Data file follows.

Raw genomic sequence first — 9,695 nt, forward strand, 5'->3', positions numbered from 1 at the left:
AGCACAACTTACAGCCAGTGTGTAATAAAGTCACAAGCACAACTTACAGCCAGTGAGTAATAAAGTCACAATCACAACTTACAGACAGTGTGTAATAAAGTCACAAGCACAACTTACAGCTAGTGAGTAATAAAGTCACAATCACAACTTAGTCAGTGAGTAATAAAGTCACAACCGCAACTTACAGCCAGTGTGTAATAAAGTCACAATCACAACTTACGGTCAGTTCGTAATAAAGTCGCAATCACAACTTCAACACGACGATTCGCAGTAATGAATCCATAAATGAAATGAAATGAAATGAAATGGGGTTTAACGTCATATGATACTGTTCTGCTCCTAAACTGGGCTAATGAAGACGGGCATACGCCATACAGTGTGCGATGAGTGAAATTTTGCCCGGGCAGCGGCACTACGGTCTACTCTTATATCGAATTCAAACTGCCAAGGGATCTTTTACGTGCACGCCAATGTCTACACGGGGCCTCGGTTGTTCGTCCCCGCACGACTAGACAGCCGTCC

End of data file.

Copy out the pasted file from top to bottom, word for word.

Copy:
Raw genomic sequence first — 9,695 nt, forward strand, 5'->3', positions numbered from 1 at the left:
AGCACAACTTACAGCCAGTGTGTAATAAAGTCACAAGCACAACTTACAGCCAGTGAGTAATAAAGTCACAATCACAACTTACAGACAGTGTGTAATAAAGTCACAAGCACAACTTACAGCTAGTGAGTAATAAAGTCACAATCACAACTTAGTCAGTGAGTAATAAAGTCACAACCGCAACTTACAGCCAGTGTGTAATAAAGTCACAATCACAACTTACGGTCAGTTCGTAATAAAGTCGCAATCACAACTTCAACACGACGATTCGCAGTAATGAATCCATAAATGAAATGAAATGAAATGAAATGGGGTTTAACGTCATATGATACTGTTCTGCTCCTAAACTGGGCTAATGAAGACGGGCATACGCCATACAGTGTGCGATGAGTGAAATTTTGCCCGGGCAGCGGCACTACGGTCTACTCTTATATCGAATTCAAACTGCCAAGGGATCTTTTACGTGCACGCCAATGTCTACACGGGGCCTCGGTTGTTCGTCCCCGCACGACTAGACAGCCGTCC